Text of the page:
Sheenagh Pugh reviews a recent poetry anthology from Culture Matters
Off Skyros at midnight
The heads of the little drowned children
Gently knock against the hulls of the yachts. - Stuart Hannay
This is an anthology of radical poems from living poets in Shetland, which at once raises the question of “what’s radical?”. Jim Mainland’s introductory essay indicates that he takes it to refer both to subject matter and style. This essay is a joy in itself; I shall treasure his demolition of the buzzword “virtue-signalling” – “surely the most linguistically flat-footed of insults – imagine Shakespeare coming up with something as weak as ‘take that, you virtue-signaller!’”.
It’s arguable that writing in dialect rather than “standard” English is itself radical, and not including a glossary of dialect forms even more so. There are several poems in Shetlandic, and I found them accessible enough, but then I’ve been around the dialect for a while now. If you can follow Ola Swanson’s high-energy polemic on the locally controversial topic of windfarms, “Da Carbon Payback Kid’s Ill-wind Phantasmagoria”, you’ll be fine:
We tak in Windhoose, Flugga, an spend da night under dis baby,
da crazed Shelthead telt me, an du widna want ta dae it too often.
On migrations it’s a big bird windfeast
o waarblers an laverick tongues in aspic
an see whin a raingoose hits it’s lik instant pâté, min.
A wind-sooked inta-gridpooer guy gae me da wikiphysics
but I already hed a lingerin o it fae da Bridders Grimm.
Da whole rig set up a vibe an drave you gibberin ta money.
One thing that comes over as “radical” from this lively piece is how dialect can be employed on the most contemporary of themes, rather than being the preserve of folk song and nature poems. Laureen Johnson, in “March-past at Arromanches”, written after the 50th anniversary of D-Day (how time does fly), uses the dialect’s homeliness to cut through the pomp and ceremony:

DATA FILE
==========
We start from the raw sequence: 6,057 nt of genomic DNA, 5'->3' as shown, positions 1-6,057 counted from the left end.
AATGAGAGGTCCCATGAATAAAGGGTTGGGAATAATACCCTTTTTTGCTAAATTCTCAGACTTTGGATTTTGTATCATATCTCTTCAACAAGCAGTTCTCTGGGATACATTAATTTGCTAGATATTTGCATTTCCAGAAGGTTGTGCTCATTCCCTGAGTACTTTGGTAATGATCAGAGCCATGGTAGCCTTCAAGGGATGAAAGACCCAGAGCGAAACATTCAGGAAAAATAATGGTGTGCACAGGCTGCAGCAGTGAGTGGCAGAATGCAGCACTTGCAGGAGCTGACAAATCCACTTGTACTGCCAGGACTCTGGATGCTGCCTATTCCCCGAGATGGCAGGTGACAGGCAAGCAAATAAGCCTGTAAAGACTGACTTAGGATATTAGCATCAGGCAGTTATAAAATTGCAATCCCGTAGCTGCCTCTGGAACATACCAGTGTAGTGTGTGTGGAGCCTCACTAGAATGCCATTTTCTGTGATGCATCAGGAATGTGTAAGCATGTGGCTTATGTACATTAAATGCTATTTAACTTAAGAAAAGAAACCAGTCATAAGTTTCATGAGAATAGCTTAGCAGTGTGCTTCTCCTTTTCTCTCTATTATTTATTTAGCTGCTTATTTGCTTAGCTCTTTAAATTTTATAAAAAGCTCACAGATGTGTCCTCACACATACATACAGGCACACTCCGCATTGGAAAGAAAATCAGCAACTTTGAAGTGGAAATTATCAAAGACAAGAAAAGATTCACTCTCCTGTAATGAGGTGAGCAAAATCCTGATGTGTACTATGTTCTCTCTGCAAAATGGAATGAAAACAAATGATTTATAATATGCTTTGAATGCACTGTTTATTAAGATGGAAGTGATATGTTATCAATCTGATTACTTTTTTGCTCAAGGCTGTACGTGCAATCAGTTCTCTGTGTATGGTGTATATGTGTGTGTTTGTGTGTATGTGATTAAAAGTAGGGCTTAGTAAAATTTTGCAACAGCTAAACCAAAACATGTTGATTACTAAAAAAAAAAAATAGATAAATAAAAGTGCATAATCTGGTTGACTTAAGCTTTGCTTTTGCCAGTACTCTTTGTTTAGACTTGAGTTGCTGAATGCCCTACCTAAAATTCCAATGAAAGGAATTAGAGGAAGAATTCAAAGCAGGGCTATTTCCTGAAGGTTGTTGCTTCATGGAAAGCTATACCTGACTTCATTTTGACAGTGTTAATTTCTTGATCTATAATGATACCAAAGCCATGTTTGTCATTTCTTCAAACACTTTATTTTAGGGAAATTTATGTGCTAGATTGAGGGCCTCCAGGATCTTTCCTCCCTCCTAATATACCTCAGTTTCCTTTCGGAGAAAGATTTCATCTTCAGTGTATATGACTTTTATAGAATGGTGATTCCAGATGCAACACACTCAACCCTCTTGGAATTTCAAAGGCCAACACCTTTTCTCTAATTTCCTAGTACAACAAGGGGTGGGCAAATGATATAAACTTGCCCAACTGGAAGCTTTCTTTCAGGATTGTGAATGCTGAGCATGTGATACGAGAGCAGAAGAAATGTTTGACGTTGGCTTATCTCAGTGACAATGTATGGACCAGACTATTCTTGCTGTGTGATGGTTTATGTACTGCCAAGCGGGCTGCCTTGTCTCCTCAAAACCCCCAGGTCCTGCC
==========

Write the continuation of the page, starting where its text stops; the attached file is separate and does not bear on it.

But oh, in every waddered face
you see da eyes o boys.
And Beth Fullerton, harking back to a time when standard English was enforced in schools, feels an instant rapport with the poem “I Lost My Talk” by First Nations poet Rita Joe in Ottawa’s Museum of Nations. It’s possible that those whose native dialect is standard English will not appreciate fully the radicalism of “Tongue”, but Welsh, Scottish and Irish readers should have no bother:
You tried to tak my midder tongue
bit sho wis always dere
beyond da riv
o your horizon
Among the non-dialect poems, Raman Mundair’s “Let’s talk about a job” is memorable both for its subject matter (a job advert for an under-qualified, compliant doctor to work at an immigration detention facility in Louisiana) and its form, which is an unclassifiable but powerful melange of poetry, prose and drama. It’s also hard to quote from, because it uses a lot of repetition to build up a huge head of quiet but boiling anger. Its understated, matter-of-fact language is the antithesis of the ranting sometimes associated with “radical” poetry and far more effective. I would love to see it performed.
There’s only one poem by co-editor Jim Mainland, which is modest of him but a pity, I think, because he is in many ways one of the most radical writers in Shetland and any anthology of contemporary radical Shetland poems that doesn’t include his poem “Prestidigitator” has a serious lack. There are also several images by Michael Peterson, including the cover image reproduced here.
Declaration of interest: there are also three of mine here, but as usual I decided it was reasonable to review the rest of the anthology.
This being an anthology, the quality, as always, is variable. There are some pieces I like less than those above, and all readers will find that so – nor will the poems they like necessarily be the ones I like. But they should all find a lively, thought-provoking body of work from a great variety of artists. One radical aspect of this anthology is its inclusiveness: we have as many female writers as male, including a trans female writer, and though BAME voices are thin on the ground in Shetland, the most striking piece in the anthology is from an Indian-born Shetlander.
An almark, by the way, is a sheep that habitually breaks bounds. It’s a good word.
Sheenagh Pugh blogs here.